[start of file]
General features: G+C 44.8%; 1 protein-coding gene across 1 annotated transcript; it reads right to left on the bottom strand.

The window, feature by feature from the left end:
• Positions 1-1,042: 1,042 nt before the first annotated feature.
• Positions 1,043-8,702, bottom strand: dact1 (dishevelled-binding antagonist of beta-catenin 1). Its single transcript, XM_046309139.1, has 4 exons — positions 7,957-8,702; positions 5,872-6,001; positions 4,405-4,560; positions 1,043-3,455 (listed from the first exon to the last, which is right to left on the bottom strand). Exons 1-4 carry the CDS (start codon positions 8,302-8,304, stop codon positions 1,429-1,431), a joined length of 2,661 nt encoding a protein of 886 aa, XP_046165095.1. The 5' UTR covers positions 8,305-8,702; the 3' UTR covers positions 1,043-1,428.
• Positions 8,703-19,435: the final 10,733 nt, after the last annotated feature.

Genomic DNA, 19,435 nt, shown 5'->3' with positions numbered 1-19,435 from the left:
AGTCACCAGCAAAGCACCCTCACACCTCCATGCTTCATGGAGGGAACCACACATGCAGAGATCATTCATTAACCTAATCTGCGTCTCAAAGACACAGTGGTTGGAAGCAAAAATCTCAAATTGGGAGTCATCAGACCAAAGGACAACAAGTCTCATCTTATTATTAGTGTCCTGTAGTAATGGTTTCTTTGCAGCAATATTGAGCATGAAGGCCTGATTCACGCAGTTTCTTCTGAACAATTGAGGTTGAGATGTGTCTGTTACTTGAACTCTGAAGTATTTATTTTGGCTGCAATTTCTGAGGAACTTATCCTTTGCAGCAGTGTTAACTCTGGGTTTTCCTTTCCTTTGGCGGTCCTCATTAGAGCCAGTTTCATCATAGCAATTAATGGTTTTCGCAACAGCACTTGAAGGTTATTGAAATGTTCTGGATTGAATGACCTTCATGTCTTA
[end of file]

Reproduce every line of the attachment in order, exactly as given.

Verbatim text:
General features: G+C 44.8%; 1 protein-coding gene across 1 annotated transcript; it reads right to left on the bottom strand.

The window, feature by feature from the left end:
• Positions 1-1,042: 1,042 nt before the first annotated feature.
• Positions 1,043-8,702, bottom strand: dact1 (dishevelled-binding antagonist of beta-catenin 1). Its single transcript, XM_046309139.1, has 4 exons — positions 7,957-8,702; positions 5,872-6,001; positions 4,405-4,560; positions 1,043-3,455 (listed from the first exon to the last, which is right to left on the bottom strand). Exons 1-4 carry the CDS (start codon positions 8,302-8,304, stop codon positions 1,429-1,431), a joined length of 2,661 nt encoding a protein of 886 aa, XP_046165095.1. The 5' UTR covers positions 8,305-8,702; the 3' UTR covers positions 1,043-1,428.
• Positions 8,703-19,435: the final 10,733 nt, after the last annotated feature.

Genomic DNA, 19,435 nt, shown 5'->3' with positions numbered 1-19,435 from the left:
AGTCACCAGCAAAGCACCCTCACACCTCCATGCTTCATGGAGGGAACCACACATGCAGAGATCATTCATTAACCTAATCTGCGTCTCAAAGACACAGTGGTTGGAAGCAAAAATCTCAAATTGGGAGTCATCAGACCAAAGGACAACAAGTCTCATCTTATTATTAGTGTCCTGTAGTAATGGTTTCTTTGCAGCAATATTGAGCATGAAGGCCTGATTCACGCAGTTTCTTCTGAACAATTGAGGTTGAGATGTGTCTGTTACTTGAACTCTGAAGTATTTATTTTGGCTGCAATTTCTGAGGAACTTATCCTTTGCAGCAGTGTTAACTCTGGGTTTTCCTTTCCTTTGGCGGTCCTCATTAGAGCCAGTTTCATCATAGCAATTAATGGTTTTCGCAACAGCACTTGAAGGTTATTGAAATGTTCTGGATTGAATGACCTTCATGTCTTA